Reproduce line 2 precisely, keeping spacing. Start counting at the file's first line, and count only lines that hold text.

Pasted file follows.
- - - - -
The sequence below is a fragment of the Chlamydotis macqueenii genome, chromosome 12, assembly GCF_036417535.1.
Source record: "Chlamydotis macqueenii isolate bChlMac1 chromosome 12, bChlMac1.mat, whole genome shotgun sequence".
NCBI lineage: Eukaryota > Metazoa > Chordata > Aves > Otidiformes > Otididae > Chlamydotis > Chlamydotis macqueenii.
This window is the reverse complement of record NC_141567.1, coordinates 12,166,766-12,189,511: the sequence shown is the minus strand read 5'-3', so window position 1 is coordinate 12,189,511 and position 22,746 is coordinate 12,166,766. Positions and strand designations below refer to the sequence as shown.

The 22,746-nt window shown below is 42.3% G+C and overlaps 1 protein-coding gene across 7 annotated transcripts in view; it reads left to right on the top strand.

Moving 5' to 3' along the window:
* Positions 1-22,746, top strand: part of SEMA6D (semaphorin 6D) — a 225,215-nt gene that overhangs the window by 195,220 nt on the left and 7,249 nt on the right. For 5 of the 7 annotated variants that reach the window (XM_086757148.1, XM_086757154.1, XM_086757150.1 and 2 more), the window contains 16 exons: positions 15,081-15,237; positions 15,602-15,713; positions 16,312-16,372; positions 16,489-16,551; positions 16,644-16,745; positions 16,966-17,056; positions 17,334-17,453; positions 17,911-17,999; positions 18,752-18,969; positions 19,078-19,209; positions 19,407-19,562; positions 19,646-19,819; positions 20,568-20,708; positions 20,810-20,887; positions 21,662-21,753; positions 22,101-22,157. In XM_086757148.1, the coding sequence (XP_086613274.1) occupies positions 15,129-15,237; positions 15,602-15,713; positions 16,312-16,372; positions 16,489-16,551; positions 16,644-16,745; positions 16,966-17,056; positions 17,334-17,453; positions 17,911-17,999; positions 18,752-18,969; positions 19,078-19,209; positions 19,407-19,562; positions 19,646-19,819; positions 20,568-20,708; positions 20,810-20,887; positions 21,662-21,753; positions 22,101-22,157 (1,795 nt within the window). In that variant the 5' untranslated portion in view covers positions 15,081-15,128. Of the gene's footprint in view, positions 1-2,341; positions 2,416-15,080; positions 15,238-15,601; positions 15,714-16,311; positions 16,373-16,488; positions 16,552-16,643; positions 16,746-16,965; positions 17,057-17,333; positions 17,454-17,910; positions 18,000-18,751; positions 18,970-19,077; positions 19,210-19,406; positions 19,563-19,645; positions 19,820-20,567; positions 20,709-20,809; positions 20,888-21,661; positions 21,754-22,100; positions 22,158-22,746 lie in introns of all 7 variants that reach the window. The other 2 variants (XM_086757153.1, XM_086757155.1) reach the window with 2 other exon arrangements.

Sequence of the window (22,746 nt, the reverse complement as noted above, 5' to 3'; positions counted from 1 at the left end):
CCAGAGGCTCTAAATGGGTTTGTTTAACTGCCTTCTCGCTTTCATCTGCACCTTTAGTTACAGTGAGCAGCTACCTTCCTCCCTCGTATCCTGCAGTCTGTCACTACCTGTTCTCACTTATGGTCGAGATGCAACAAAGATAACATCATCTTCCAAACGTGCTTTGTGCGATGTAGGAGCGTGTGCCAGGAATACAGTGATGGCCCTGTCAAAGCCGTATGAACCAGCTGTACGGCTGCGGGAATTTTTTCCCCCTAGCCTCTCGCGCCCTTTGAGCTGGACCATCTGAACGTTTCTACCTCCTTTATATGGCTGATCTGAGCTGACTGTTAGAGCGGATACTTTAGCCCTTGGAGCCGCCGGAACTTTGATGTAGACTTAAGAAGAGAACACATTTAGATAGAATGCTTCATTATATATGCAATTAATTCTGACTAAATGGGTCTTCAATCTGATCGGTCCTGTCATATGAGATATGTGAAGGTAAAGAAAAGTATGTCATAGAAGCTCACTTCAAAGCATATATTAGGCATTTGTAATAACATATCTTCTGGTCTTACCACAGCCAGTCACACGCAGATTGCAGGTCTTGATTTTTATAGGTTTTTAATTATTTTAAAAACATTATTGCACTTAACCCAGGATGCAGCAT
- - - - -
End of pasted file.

Source record: "Chlamydotis macqueenii isolate bChlMac1 chromosome 12, bChlMac1.mat, whole genome shotgun sequence".